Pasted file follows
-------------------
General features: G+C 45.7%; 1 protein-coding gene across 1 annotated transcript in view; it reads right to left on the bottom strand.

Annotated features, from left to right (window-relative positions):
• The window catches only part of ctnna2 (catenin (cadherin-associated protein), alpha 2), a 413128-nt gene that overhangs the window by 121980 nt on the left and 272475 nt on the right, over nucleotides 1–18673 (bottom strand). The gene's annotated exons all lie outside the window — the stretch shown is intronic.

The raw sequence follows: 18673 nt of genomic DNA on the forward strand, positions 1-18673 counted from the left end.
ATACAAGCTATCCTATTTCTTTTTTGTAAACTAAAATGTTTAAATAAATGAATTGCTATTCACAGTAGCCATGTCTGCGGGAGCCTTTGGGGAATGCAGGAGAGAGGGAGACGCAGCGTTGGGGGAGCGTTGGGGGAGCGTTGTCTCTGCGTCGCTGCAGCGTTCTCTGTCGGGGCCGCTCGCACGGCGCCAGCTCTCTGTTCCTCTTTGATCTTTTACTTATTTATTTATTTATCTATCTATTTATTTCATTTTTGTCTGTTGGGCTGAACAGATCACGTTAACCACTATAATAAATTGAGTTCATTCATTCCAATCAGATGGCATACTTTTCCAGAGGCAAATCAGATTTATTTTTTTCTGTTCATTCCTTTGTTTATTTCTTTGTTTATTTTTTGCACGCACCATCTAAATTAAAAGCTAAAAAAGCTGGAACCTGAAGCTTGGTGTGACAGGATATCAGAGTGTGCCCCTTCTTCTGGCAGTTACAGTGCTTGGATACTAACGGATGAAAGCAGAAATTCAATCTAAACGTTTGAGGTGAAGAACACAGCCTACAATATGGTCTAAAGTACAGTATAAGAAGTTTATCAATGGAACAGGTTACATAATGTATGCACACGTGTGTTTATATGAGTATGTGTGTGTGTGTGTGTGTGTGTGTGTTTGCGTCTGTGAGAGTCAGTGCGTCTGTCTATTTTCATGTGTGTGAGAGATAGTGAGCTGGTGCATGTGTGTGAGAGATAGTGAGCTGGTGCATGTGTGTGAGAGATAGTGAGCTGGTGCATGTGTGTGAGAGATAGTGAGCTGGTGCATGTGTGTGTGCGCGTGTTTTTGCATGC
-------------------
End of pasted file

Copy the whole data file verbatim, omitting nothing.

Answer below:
General features: G+C 45.7%; 1 protein-coding gene across 1 annotated transcript in view; it reads right to left on the bottom strand.

Annotated features, from left to right (window-relative positions):
• The window catches only part of ctnna2 (catenin (cadherin-associated protein), alpha 2), a 413128-nt gene that overhangs the window by 121980 nt on the left and 272475 nt on the right, over nucleotides 1–18673 (bottom strand). The gene's annotated exons all lie outside the window — the stretch shown is intronic.

The raw sequence follows: 18673 nt of genomic DNA on the forward strand, positions 1-18673 counted from the left end.
ATACAAGCTATCCTATTTCTTTTTTGTAAACTAAAATGTTTAAATAAATGAATTGCTATTCACAGTAGCCATGTCTGCGGGAGCCTTTGGGGAATGCAGGAGAGAGGGAGACGCAGCGTTGGGGGAGCGTTGGGGGAGCGTTGTCTCTGCGTCGCTGCAGCGTTCTCTGTCGGGGCCGCTCGCACGGCGCCAGCTCTCTGTTCCTCTTTGATCTTTTACTTATTTATTTATTTATCTATCTATTTATTTCATTTTTGTCTGTTGGGCTGAACAGATCACGTTAACCACTATAATAAATTGAGTTCATTCATTCCAATCAGATGGCATACTTTTCCAGAGGCAAATCAGATTTATTTTTTTCTGTTCATTCCTTTGTTTATTTCTTTGTTTATTTTTTGCACGCACCATCTAAATTAAAAGCTAAAAAAGCTGGAACCTGAAGCTTGGTGTGACAGGATATCAGAGTGTGCCCCTTCTTCTGGCAGTTACAGTGCTTGGATACTAACGGATGAAAGCAGAAATTCAATCTAAACGTTTGAGGTGAAGAACACAGCCTACAATATGGTCTAAAGTACAGTATAAGAAGTTTATCAATGGAACAGGTTACATAATGTATGCACACGTGTGTTTATATGAGTATGTGTGTGTGTGTGTGTGTGTGTGTGTTTGCGTCTGTGAGAGTCAGTGCGTCTGTCTATTTTCATGTGTGTGAGAGATAGTGAGCTGGTGCATGTGTGTGAGAGATAGTGAGCTGGTGCATGTGTGTGAGAGATAGTGAGCTGGTGCATGTGTGTGAGAGATAGTGAGCTGGTGCATGTGTGTGTGCGCGTGTTTTTGCATGC